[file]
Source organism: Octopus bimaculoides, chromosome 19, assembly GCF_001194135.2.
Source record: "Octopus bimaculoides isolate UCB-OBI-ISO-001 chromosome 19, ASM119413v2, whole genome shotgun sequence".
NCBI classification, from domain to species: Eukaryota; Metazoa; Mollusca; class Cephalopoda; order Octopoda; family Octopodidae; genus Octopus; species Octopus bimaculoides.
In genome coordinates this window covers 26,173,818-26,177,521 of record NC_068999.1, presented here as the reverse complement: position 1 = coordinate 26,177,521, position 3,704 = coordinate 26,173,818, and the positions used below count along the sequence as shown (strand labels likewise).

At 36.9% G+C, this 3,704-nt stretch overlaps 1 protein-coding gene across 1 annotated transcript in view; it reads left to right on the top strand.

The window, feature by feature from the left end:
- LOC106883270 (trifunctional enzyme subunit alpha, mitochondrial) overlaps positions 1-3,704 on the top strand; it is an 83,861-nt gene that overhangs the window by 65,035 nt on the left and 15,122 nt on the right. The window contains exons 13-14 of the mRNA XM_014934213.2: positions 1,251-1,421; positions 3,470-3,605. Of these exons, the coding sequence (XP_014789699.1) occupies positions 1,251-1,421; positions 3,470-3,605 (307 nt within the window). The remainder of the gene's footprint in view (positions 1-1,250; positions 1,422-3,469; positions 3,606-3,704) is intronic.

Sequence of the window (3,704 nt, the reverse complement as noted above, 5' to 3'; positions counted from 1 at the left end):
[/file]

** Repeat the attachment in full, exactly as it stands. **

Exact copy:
Source organism: Octopus bimaculoides, chromosome 19, assembly GCF_001194135.2.
Source record: "Octopus bimaculoides isolate UCB-OBI-ISO-001 chromosome 19, ASM119413v2, whole genome shotgun sequence".
NCBI classification, from domain to species: Eukaryota; Metazoa; Mollusca; class Cephalopoda; order Octopoda; family Octopodidae; genus Octopus; species Octopus bimaculoides.
In genome coordinates this window covers 26,173,818-26,177,521 of record NC_068999.1, presented here as the reverse complement: position 1 = coordinate 26,177,521, position 3,704 = coordinate 26,173,818, and the positions used below count along the sequence as shown (strand labels likewise).

At 36.9% G+C, this 3,704-nt stretch overlaps 1 protein-coding gene across 1 annotated transcript in view; it reads left to right on the top strand.

The window, feature by feature from the left end:
- LOC106883270 (trifunctional enzyme subunit alpha, mitochondrial) overlaps positions 1-3,704 on the top strand; it is an 83,861-nt gene that overhangs the window by 65,035 nt on the left and 15,122 nt on the right. The window contains exons 13-14 of the mRNA XM_014934213.2: positions 1,251-1,421; positions 3,470-3,605. Of these exons, the coding sequence (XP_014789699.1) occupies positions 1,251-1,421; positions 3,470-3,605 (307 nt within the window). The remainder of the gene's footprint in view (positions 1-1,250; positions 1,422-3,469; positions 3,606-3,704) is intronic.

Sequence of the window (3,704 nt, the reverse complement as noted above, 5' to 3'; positions counted from 1 at the left end):